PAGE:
Various plant species contain biocidal and/or semiochemical components. These can be used for managing insect pests, in order to reduce the use of synthetic pesticides and to improve the quality of vegetable crops. This study was conducted to assess the effect of repellent plants Ocimum gratissimum L. and Ocimum basilicum L. on aphids Aphis craccivora Koch, Aphis fabae Scopoli and Myzus persicae Sulzer when they are associated with Amaranthus hybridus L. plants. The results have shown that in the two approaches tested—Ocimum sp. plants surrounded by A. hybridus plants and the dual-choice test—the number of aphids on the A. hybridus plant associated with either O. gratissimum or O. basilicum was significantly less significant compared to the A. hybridus alone. This first study on the association between A. hybridus and Ocimum spp. shows that the Ocimum species might be used as an alternative method for controlling aphids in order to avoid the use of synthetic pesticides on Amaranthus. The ability of Ocimum spp. to repel pests can make it an important companion plant for farmers, because those plants can not only be used to control pests, but they can also be harvested, providing a direct economic return. Full article
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Open AccessArticle
Strategies for Improved Water Use Efficiency (WUE) of Field-Grown Lettuce (Lactuca sativa L.) under a Semi-Arid Climate
Agronomy 2020, 10(5), 668; https://doi.org/10.3390/agronomy10050668 - 09 May 2020
Cited by 1
Abstract
Water use efficiency is a main research target in agriculture, which consumes 70% of global freshwater. This study aimed at identifying sustainable water management strategies for the lettuce crop in a semi-arid climate. Three independent experiments were carried out on a commercial variety [...] Read more.
Water use efficiency is a main research target in agriculture, which consumes 70% of global freshwater. This study aimed at identifying sustainable water management strategies for the lettuce crop in a semi-arid climate. Three independent experiments were carried out on a commercial variety of lettuce (Lactuca sativa L.) by applying different irrigation levels based on crop evapotranspiration (ETc), estimated through both the Hargreaves–Samani and Penman–Monteith equations. In the first experiment, one treatment was also guided by soil moisture sensors. In the second and third experiments, a factorial combination was used, combining the different irrigation levels with two soil mulching treatments, namely soil without mulch, and soil mulched with dried rice straw residues. The application of different irrigation levels significantly affected plant growth, yield, and physiology. Both the adoption of sensors for guiding irrigation and the application of mulching with straw promoted higher yield. As the irrigation water level was reduced, the WUE (water use efficiency) increased. WUE was also increased by covering the soil with mulch. The experiments point out that accurate management of irrigation water using a drip irrigation system associated with soil mulching increases yield and improves the WUE of lettuce crops in the Central Dry Zone, Myanmar. Full article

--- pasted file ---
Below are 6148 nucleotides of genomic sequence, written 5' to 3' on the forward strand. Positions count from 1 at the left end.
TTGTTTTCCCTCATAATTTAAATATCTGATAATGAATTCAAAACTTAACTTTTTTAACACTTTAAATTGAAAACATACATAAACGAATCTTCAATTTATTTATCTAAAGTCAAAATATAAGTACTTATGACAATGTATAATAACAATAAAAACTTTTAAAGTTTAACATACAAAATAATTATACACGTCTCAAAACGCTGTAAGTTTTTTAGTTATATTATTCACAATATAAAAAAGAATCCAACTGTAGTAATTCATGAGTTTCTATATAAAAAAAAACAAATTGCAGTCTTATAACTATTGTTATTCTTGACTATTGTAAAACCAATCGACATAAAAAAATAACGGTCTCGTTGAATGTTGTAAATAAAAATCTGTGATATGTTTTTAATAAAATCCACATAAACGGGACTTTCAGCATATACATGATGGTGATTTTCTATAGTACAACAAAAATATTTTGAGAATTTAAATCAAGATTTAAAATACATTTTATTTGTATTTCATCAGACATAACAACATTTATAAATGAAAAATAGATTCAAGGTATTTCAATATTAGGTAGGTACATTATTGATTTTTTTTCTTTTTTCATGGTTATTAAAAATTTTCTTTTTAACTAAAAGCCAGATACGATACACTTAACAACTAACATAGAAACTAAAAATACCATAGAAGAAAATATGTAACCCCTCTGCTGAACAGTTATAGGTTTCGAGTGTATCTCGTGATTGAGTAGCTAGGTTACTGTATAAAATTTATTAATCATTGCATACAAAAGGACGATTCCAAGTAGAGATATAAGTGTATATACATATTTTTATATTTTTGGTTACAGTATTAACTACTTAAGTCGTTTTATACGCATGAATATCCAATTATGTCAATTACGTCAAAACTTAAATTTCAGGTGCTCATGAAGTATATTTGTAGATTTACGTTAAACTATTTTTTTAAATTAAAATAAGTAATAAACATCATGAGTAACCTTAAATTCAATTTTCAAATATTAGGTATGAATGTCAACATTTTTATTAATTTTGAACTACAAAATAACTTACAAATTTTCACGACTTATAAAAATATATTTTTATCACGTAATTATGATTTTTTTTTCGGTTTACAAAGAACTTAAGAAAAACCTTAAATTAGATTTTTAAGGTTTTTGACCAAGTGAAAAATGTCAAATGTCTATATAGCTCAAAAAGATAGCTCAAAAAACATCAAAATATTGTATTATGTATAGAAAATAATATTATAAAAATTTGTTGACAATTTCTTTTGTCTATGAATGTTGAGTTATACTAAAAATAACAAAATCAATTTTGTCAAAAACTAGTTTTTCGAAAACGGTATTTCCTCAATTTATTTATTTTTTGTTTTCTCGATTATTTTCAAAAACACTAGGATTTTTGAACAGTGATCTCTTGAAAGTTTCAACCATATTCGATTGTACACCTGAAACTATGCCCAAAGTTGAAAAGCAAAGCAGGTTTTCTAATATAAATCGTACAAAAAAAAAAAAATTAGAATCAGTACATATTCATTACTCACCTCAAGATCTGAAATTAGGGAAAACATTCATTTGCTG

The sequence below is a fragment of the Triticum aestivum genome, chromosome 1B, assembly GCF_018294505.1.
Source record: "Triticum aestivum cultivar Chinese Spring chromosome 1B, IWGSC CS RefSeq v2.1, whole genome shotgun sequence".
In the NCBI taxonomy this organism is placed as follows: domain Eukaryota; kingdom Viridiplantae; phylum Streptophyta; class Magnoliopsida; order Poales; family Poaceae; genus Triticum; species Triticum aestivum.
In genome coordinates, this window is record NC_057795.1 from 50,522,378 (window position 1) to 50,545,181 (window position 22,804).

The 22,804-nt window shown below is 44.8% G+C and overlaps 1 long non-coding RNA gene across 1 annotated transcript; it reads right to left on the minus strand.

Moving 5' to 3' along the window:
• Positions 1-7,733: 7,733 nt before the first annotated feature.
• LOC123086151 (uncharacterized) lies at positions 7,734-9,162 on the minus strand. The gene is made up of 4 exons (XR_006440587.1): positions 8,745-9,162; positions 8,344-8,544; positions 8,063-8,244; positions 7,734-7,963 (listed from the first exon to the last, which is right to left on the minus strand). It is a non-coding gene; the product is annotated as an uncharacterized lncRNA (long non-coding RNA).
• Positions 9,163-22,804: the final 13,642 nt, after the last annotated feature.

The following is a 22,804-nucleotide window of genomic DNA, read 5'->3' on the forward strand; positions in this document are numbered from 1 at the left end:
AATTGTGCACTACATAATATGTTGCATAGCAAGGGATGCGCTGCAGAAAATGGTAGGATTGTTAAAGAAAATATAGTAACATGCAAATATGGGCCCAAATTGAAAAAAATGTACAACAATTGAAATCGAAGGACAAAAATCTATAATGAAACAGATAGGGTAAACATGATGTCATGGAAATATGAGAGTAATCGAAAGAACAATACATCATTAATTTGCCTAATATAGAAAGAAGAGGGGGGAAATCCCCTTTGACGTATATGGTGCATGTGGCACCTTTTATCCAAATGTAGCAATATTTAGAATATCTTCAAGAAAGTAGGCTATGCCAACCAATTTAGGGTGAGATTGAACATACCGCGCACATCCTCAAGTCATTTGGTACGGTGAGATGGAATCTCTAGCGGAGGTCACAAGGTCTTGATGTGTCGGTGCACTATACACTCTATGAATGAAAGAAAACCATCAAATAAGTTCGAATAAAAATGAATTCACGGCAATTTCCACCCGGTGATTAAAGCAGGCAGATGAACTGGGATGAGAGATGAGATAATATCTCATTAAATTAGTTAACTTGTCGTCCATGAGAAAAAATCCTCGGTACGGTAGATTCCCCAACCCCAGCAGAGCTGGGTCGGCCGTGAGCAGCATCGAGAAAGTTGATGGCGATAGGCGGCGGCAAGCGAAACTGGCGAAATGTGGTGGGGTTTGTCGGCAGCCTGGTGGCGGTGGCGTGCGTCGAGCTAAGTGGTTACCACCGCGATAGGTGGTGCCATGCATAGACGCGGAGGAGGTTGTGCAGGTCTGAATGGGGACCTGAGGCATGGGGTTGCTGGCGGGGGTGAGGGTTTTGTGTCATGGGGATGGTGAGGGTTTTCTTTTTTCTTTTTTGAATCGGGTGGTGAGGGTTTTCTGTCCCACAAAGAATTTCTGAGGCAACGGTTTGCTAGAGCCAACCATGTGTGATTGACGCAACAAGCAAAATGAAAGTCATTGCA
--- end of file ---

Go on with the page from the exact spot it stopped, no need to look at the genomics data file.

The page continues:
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Open AccessArticle
Evaluation of Organic Substrates and Microorganisms as Bio-Fertilisation Tool in Container Crop Production
Agronomy 2019, 9(11), 705; https://doi.org/10.3390/agronomy9110705 - 01 Nov 2019
Cited by 1
Abstract
Microorganisms are only effective when adequate conditions for their survival and development are provided. Among the factors that influence its effectiveness includes the type of soil or culture substrate, which works as an energy source reserve. Therefore, a tomato and a melon crop [...] Read more.
Microorganisms are only effective when adequate conditions for their survival and development are provided. Among the factors that influence its effectiveness includes the type of soil or culture substrate, which works as an energy source reserve. Therefore, a tomato and a melon crop were established in different cycles to assess the effect of the physicochemical properties of organic substrates based on coconut fibre and vermicompost in three proportions, 0:100, 40:60 and 60:40 (% v:v), on the microbial activity in the rhizosphere when the bacteria Azotobacter vinelandii, Bacillus megaterium and Frateuria aurantia were applied. Concentrations of NO3, H2PO4, K+ and Ca2+ in the petiole cellular extract (PCE) were quantified at 60, 90 and 120 days after transplantation (DAT) for tomato and 45 and 65 DAT for melon. We analysed dehydrogenase activity (DHA), acid phosphatase activity (FTA) and β-glucosidase activity (β-GLU). In order to maintain optimal volumetric moisture for the survival of microorganisms, automatic control was used to manage the irrigation frequency between 22%–28%. The results showed that physicochemical substrate properties, by incorporating 40% vermicompost into the coconut fibre mixture, increased enzymatic activity. Plants that were inoculated with Azotobacter vinelandii and Frateuria aurantia showed an improvement in NO3 and K+ assimilation achieving highest yields. Full article